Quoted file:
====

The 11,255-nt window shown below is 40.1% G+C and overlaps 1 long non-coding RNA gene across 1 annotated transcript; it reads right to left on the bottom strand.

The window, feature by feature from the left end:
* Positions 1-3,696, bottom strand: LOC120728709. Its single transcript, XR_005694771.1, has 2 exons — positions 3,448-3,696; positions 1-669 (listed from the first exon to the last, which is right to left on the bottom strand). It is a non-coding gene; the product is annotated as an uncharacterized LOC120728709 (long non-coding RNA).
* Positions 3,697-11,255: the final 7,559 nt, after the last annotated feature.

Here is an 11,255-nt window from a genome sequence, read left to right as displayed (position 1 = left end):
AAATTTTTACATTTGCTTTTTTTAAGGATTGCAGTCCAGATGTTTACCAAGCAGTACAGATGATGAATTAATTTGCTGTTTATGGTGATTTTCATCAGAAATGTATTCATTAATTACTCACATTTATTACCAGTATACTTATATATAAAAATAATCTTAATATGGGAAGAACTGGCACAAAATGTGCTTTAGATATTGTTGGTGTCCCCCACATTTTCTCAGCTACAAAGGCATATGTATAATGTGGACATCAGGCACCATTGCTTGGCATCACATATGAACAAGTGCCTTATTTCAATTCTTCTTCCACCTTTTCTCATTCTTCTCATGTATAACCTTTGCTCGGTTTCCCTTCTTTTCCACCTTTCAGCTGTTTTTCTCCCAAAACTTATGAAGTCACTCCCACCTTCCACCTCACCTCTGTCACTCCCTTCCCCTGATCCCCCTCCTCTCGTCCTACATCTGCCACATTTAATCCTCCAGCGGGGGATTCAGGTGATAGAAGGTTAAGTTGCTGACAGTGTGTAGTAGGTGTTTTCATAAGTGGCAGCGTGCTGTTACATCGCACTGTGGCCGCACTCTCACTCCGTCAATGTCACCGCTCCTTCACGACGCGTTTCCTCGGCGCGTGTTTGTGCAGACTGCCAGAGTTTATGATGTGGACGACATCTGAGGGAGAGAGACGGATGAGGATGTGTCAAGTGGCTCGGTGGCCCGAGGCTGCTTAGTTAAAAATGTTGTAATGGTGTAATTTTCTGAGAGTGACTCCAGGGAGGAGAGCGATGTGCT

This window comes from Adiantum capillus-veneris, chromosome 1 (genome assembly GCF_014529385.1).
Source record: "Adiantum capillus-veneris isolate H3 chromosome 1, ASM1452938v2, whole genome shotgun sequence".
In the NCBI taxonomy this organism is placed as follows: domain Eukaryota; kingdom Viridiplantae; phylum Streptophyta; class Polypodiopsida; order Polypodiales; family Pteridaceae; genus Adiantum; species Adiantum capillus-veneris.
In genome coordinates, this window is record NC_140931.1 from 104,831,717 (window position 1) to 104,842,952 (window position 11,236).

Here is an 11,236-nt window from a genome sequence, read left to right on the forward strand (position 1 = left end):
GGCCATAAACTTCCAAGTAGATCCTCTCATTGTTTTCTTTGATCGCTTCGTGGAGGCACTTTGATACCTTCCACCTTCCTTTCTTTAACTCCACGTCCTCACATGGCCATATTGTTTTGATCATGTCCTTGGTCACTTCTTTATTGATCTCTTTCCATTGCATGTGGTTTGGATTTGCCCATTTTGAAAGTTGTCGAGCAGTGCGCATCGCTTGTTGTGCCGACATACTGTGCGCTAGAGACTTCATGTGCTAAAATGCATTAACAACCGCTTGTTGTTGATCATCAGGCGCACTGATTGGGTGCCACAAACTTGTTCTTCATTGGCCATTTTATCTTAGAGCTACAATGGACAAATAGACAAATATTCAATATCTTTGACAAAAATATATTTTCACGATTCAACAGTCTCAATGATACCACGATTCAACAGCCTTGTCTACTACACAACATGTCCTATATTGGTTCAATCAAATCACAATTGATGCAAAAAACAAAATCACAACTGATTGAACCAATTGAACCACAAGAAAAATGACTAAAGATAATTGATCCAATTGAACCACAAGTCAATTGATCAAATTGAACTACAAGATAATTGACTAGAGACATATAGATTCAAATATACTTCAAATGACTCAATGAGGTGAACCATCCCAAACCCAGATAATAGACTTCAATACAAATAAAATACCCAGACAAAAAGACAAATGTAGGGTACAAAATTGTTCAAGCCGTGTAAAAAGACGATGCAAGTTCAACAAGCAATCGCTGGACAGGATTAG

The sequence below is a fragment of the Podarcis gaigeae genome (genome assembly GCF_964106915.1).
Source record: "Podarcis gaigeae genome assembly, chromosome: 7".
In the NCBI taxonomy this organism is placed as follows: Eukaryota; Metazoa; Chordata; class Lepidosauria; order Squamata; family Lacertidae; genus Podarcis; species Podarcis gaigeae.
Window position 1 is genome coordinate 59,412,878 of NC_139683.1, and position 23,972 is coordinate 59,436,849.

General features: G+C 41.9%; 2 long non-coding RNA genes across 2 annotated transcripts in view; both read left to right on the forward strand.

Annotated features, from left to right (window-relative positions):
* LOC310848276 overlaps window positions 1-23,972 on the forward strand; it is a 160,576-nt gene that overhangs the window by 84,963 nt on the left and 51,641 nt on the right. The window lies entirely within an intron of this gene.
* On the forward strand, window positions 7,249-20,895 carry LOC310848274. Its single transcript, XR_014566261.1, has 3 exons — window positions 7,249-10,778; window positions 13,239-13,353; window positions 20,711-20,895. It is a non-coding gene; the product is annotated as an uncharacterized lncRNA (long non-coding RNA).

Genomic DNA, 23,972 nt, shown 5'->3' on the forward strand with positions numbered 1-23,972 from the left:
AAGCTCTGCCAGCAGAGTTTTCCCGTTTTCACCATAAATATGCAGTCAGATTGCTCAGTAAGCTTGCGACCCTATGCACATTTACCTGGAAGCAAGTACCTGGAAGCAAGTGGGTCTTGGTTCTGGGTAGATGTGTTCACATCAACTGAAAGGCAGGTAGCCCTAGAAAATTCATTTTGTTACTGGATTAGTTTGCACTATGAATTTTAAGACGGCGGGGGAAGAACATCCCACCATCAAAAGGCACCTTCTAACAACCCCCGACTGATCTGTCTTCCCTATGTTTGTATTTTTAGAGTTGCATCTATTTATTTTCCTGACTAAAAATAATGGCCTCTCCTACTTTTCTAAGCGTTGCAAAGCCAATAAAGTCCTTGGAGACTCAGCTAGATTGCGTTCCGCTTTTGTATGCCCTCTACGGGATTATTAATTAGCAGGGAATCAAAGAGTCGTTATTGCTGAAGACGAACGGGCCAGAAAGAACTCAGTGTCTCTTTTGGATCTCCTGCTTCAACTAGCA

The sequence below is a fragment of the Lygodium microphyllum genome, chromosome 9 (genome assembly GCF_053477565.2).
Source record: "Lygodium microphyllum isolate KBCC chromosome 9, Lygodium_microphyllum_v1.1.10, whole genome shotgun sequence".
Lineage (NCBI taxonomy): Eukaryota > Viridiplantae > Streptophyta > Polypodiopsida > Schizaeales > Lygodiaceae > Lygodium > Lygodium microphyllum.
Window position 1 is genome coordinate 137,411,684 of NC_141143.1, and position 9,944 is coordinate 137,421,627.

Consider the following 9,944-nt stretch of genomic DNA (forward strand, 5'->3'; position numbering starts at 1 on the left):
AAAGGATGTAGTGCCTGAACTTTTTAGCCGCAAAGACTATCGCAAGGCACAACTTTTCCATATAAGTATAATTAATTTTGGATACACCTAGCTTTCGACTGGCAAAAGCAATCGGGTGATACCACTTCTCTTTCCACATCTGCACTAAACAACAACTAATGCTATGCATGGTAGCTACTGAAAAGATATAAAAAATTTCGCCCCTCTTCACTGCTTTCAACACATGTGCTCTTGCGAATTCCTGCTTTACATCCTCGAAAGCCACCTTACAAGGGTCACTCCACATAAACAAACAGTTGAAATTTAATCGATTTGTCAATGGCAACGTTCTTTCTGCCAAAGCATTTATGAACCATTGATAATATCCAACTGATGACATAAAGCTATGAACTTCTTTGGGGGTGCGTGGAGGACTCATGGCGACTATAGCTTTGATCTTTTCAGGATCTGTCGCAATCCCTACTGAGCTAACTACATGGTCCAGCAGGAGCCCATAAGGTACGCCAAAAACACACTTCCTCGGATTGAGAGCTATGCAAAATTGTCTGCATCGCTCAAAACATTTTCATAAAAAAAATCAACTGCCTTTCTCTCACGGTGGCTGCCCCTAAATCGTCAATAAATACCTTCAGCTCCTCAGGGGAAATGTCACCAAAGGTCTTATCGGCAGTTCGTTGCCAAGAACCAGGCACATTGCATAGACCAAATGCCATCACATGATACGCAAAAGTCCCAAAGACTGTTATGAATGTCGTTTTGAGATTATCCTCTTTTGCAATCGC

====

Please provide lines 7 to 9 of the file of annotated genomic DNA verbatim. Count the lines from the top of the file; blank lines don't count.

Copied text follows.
This window comes from Adiantum capillus-veneris, chromosome 1 (genome assembly GCF_014529385.1).
Source record: "Adiantum capillus-veneris isolate H3 chromosome 1, ASM1452938v2, whole genome shotgun sequence".
In the NCBI taxonomy this organism is placed as follows: domain Eukaryota; kingdom Viridiplantae; phylum Streptophyta; class Polypodiopsida; order Polypodiales; family Pteridaceae; genus Adiantum; species Adiantum capillus-veneris.